As I approached the polling location, I was accosted by supporters of about six or seven candidates, making a last minute pitch for their guy (I didn't see anyone lobbying for the female candidates, unfortunately). I have some vague recollection about laws restricting lobbying near the voting booth, but apparently in boston it's okay up to about 3 inches from the entrance to the building. ...
Today's the preliminary election for at-large Boston City Council seats. As always, they take their politicking seriously in West Roxbury (above: Holy Name School at Centre Street and the West Roxbury Parkway).
For you Somerville and Medford readers, today is the special election to fill Charlie Shannon's state Senate seat.
Adam explains why he's voting for Felix Arroyo and Matt O'Malley in tomorrow's at-large preliminary election - and why he's still not sure what to do (if anything) with his other two votes.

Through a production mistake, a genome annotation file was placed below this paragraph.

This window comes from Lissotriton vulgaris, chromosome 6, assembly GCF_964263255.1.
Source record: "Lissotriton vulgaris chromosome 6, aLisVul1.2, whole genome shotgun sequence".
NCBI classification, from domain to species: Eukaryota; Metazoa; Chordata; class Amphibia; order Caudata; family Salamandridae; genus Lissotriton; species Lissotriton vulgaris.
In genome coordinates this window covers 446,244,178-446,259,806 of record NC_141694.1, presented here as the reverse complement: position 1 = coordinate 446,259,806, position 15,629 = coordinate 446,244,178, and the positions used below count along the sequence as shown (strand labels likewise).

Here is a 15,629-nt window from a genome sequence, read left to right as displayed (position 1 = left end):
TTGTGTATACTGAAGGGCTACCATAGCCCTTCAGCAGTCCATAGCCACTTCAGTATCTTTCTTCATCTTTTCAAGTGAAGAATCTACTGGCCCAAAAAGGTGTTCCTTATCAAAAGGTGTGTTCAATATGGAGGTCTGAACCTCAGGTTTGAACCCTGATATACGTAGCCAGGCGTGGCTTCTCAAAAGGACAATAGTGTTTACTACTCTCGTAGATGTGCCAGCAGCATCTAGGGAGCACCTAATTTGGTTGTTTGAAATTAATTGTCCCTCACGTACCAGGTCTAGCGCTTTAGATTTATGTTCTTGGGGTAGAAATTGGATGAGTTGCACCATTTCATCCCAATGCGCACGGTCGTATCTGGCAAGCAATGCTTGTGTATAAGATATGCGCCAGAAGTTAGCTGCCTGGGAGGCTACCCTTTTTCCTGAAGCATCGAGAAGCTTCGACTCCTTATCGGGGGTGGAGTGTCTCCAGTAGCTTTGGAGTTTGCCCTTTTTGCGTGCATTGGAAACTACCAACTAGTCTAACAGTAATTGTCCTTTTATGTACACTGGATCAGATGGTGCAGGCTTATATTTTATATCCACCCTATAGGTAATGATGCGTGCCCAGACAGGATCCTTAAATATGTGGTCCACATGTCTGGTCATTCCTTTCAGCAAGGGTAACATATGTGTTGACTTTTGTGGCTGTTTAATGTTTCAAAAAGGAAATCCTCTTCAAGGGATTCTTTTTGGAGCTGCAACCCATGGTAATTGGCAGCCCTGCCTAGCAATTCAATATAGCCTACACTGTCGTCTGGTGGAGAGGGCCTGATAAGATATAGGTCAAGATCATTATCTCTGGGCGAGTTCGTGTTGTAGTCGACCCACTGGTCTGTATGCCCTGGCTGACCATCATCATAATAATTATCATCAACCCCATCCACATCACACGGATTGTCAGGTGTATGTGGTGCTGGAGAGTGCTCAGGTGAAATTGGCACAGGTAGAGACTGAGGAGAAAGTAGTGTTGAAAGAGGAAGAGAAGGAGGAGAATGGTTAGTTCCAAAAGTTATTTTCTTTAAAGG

Steve is keeping a tally of how many recordings of at-large candidates he can hang up on today.
I just got a recording from a supporter of Ed Flynn, who says "outside liberal activists" are pouring large amounts of money into the at-large race for abortion on demand. Huh?
Tomorrow's the city-council preliminary election, in which voters get to narrow the number of at-large candidates from 15 to 8 for the November general election.
You can vote for up to four at-large candidates. Larry discusses the pros and cons of bullet voting - in which you try to make a strategic decision to vote for only one or two candidates:
... So, to bullet-vote or not? The choice depends entirely on which scenario you think is more probable. If the race for fourth place is between your two favorite candidates, you should bullet-vote. If the race for fourth place is between your second choice and someone you strongly dislike, you should not bullet-vote. ...
This election is narrow the field of At-Large City Council candidates from 15 to 8. A voter can vote for up to 4 candidates.
Chris has posted a list of city-council candidates with Web sites.